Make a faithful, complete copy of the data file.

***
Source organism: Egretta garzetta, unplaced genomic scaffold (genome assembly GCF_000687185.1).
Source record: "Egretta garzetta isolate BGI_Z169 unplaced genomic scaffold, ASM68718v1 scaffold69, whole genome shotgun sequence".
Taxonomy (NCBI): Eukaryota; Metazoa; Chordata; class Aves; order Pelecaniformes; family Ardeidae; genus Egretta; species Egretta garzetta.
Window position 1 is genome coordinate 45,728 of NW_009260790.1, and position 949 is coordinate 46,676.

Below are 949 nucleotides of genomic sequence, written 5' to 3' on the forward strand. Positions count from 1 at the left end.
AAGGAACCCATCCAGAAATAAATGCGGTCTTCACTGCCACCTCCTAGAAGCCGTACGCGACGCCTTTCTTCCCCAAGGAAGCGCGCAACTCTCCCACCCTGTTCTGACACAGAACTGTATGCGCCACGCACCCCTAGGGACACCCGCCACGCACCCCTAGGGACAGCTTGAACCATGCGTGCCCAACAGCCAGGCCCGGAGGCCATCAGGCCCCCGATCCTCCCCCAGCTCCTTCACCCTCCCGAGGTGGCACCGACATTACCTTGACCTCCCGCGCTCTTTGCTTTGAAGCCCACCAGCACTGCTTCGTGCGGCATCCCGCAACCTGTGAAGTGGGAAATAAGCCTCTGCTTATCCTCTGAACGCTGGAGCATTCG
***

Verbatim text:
Source organism: Egretta garzetta, unplaced genomic scaffold (genome assembly GCF_000687185.1).
Source record: "Egretta garzetta isolate BGI_Z169 unplaced genomic scaffold, ASM68718v1 scaffold69, whole genome shotgun sequence".
Taxonomy (NCBI): Eukaryota; Metazoa; Chordata; class Aves; order Pelecaniformes; family Ardeidae; genus Egretta; species Egretta garzetta.
Window position 1 is genome coordinate 45,728 of NW_009260790.1, and position 949 is coordinate 46,676.

Below are 949 nucleotides of genomic sequence, written 5' to 3' on the forward strand. Positions count from 1 at the left end.
AAGGAACCCATCCAGAAATAAATGCGGTCTTCACTGCCACCTCCTAGAAGCCGTACGCGACGCCTTTCTTCCCCAAGGAAGCGCGCAACTCTCCCACCCTGTTCTGACACAGAACTGTATGCGCCACGCACCCCTAGGGACACCCGCCACGCACCCCTAGGGACAGCTTGAACCATGCGTGCCCAACAGCCAGGCCCGGAGGCCATCAGGCCCCCGATCCTCCCCCAGCTCCTTCACCCTCCCGAGGTGGCACCGACATTACCTTGACCTCCCGCGCTCTTTGCTTTGAAGCCCACCAGCACTGCTTCGTGCGGCATCCCGCAACCTGTGAAGTGGGAAATAAGCCTCTGCTTATCCTCTGAACGCTGGAGCATTCG